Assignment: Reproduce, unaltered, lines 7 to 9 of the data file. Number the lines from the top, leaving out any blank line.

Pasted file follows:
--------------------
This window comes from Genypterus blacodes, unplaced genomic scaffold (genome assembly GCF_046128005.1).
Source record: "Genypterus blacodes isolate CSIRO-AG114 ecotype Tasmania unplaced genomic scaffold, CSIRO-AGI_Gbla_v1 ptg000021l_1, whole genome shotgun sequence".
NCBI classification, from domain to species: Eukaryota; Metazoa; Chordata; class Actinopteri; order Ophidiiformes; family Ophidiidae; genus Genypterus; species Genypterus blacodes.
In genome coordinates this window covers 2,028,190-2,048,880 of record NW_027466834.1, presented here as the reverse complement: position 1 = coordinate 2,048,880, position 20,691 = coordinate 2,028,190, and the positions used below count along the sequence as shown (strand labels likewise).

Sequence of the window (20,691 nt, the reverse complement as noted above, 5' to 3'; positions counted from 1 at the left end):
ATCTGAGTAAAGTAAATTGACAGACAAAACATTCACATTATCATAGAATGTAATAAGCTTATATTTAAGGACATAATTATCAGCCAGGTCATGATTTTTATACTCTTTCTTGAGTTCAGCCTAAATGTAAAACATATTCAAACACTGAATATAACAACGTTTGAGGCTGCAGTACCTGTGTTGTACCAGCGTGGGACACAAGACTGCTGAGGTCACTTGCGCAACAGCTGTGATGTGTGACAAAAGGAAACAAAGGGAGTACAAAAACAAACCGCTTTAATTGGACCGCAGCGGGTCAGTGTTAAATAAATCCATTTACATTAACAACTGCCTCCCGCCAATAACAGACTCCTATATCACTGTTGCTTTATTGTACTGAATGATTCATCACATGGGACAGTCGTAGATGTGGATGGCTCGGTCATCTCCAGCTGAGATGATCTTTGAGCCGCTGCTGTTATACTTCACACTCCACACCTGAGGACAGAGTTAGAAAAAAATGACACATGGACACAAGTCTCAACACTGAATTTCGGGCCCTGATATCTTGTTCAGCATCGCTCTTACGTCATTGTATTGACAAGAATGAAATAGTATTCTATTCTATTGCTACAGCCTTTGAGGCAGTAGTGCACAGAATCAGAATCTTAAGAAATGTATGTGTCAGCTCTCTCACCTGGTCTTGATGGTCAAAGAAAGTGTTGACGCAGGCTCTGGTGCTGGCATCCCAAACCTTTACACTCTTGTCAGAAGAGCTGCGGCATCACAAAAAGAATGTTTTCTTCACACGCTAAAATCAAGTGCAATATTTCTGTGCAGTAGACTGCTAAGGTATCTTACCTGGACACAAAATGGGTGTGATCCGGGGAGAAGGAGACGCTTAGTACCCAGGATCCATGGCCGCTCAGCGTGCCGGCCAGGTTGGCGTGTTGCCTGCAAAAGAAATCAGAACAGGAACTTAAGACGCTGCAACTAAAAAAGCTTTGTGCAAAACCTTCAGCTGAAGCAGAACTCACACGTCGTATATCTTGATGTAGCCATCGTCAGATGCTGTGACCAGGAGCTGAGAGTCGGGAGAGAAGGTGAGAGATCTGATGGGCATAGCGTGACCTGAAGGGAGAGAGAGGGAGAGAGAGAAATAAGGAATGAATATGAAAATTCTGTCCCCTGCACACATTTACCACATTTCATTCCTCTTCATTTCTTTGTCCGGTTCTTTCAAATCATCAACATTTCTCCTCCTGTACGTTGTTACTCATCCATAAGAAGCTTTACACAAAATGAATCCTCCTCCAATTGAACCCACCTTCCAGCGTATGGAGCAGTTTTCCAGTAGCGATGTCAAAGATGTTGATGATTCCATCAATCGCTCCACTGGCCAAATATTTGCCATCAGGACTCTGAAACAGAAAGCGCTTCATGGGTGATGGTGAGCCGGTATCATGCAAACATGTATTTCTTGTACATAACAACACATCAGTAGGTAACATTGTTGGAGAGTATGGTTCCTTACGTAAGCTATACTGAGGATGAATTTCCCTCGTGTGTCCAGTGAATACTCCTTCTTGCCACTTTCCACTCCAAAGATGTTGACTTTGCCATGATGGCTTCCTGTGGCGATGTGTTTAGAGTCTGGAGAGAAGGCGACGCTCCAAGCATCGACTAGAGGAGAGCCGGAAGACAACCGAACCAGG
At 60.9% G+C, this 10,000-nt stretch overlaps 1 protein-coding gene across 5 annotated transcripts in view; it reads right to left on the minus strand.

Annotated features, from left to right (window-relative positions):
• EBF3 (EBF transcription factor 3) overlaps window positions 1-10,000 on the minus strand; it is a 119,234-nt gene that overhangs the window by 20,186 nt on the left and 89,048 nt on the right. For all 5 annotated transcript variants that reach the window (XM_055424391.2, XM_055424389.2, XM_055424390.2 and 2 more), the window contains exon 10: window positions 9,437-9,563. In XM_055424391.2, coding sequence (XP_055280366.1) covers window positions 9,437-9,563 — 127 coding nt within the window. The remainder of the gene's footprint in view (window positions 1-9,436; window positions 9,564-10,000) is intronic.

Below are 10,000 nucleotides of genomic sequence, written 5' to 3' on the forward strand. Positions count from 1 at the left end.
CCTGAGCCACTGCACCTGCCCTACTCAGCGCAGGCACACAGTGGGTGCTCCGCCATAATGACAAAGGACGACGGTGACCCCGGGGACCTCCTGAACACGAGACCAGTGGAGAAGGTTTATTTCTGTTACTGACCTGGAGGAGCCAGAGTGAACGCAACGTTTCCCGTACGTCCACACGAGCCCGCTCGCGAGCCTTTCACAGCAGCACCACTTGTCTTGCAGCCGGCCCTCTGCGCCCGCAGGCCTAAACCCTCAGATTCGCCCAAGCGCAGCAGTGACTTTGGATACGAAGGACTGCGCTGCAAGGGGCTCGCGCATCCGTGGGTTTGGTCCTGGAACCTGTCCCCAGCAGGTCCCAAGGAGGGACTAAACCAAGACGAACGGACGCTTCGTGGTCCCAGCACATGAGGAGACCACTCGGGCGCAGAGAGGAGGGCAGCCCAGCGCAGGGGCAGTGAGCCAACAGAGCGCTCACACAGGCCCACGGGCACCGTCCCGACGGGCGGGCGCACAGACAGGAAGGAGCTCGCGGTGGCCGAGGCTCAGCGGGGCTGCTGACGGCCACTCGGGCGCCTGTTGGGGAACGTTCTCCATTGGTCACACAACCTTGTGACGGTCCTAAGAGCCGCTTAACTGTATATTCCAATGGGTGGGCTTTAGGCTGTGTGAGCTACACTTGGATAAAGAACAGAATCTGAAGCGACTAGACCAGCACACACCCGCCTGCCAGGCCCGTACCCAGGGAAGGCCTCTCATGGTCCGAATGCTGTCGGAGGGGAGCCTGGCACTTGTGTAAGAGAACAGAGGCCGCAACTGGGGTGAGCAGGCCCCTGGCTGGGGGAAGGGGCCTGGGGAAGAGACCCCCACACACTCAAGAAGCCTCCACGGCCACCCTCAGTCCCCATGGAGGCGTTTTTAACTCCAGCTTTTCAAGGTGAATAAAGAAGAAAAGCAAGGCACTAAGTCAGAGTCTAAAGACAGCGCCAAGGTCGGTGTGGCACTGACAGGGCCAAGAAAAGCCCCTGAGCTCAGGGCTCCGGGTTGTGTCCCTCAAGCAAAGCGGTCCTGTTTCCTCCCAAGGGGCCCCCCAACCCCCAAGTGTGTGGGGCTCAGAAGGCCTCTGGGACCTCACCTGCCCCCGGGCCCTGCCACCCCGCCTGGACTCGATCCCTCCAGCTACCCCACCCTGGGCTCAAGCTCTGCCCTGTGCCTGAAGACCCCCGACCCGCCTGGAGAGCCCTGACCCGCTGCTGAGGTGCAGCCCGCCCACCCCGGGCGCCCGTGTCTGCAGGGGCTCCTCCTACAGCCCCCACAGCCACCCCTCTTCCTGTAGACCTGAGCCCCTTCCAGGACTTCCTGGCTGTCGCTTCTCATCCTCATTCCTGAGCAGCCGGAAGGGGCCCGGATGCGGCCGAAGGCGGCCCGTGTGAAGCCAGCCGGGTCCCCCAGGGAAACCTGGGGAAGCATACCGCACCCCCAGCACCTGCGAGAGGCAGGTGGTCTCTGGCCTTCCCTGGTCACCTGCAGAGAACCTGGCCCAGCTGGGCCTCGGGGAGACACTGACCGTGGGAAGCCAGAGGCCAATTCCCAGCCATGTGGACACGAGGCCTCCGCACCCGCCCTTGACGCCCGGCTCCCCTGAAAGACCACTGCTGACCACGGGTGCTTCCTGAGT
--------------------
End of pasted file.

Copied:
At 60.9% G+C, this 10,000-nt stretch overlaps 1 protein-coding gene across 5 annotated transcripts in view; it reads right to left on the minus strand.

Annotated features, from left to right (window-relative positions):
• EBF3 (EBF transcription factor 3) overlaps window positions 1-10,000 on the minus strand; it is a 119,234-nt gene that overhangs the window by 20,186 nt on the left and 89,048 nt on the right. For all 5 annotated transcript variants that reach the window (XM_055424391.2, XM_055424389.2, XM_055424390.2 and 2 more), the window contains exon 10: window positions 9,437-9,563. In XM_055424391.2, coding sequence (XP_055280366.1) covers window positions 9,437-9,563 — 127 coding nt within the window. The remainder of the gene's footprint in view (window positions 1-9,436; window positions 9,564-10,000) is intronic.